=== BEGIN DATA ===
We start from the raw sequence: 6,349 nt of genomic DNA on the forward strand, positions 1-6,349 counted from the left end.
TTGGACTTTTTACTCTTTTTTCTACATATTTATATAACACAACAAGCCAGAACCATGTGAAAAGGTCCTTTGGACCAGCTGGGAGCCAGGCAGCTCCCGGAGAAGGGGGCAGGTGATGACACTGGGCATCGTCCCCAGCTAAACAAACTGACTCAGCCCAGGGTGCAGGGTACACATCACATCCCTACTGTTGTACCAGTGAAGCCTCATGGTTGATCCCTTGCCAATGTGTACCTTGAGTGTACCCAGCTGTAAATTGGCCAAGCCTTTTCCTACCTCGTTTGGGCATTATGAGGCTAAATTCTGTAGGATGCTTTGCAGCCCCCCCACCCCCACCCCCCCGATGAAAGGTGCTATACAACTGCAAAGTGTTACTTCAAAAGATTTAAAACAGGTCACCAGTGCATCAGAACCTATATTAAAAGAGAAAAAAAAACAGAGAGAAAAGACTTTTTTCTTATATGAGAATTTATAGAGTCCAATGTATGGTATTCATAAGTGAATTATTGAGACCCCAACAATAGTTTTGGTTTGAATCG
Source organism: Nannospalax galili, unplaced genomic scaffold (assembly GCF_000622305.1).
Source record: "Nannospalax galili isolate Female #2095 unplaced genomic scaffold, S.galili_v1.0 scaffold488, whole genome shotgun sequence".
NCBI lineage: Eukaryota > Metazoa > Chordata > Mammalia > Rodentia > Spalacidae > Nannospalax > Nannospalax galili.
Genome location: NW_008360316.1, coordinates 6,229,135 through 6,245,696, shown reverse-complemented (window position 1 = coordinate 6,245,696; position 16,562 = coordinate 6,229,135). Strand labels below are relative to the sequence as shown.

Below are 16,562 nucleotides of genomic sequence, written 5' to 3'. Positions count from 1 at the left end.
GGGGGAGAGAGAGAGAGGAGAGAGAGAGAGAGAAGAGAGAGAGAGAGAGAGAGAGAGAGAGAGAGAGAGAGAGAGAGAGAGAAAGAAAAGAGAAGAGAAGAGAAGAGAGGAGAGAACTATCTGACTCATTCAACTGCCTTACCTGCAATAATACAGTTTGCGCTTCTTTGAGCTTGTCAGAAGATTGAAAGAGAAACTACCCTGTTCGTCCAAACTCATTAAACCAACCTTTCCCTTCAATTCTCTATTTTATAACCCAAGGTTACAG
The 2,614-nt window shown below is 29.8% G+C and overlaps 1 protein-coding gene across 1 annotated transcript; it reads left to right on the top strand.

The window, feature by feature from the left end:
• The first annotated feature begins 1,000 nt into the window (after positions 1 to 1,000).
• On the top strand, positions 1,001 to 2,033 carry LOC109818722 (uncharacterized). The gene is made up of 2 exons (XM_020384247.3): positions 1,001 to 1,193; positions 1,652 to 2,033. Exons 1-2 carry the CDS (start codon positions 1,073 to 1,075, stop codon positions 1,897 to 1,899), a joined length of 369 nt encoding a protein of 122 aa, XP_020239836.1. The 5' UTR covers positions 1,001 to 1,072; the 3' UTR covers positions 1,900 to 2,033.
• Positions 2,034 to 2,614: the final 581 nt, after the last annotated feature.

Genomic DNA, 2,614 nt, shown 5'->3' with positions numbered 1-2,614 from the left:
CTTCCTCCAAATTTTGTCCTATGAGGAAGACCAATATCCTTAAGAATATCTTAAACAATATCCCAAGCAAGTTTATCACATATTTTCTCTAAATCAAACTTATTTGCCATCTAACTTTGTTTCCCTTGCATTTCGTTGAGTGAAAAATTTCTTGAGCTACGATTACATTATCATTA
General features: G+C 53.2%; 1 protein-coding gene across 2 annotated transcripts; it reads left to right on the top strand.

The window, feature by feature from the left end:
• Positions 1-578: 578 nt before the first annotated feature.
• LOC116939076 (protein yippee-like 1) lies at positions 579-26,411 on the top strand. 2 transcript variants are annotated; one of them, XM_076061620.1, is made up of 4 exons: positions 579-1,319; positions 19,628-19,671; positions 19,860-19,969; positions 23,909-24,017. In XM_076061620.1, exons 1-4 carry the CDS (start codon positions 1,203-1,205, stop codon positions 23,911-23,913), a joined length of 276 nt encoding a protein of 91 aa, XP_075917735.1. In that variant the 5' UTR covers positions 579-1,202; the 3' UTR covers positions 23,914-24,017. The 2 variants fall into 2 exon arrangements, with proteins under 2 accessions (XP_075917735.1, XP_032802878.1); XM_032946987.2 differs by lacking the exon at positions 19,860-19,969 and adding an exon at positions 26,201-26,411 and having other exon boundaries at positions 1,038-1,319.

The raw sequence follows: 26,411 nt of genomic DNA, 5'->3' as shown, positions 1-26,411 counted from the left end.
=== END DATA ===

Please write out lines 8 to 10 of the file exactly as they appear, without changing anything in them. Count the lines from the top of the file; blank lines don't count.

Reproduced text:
GGGGGAGAGAGAGAGAGGAGAGAGAGAGAGAGAAGAGAGAGAGAGAGAGAGAGAGAGAGAGAGAGAGAGAGAGAGAGAGAGAAAGAAAAGAGAAGAGAAGAGAAGAGAGGAGAGAACTATCTGACTCATTCAACTGCCTTACCTGCAATAATACAGTTTGCGCTTCTTTGAGCTTGTCAGAAGATTGAAAGAGAAACTACCCTGTTCGTCCAAACTCATTAAACCAACCTTTCCCTTCAATTCTCTATTTTATAACCCAAGGTTACAG
The 2,614-nt window shown below is 29.8% G+C and overlaps 1 protein-coding gene across 1 annotated transcript; it reads left to right on the top strand.

The window, feature by feature from the left end: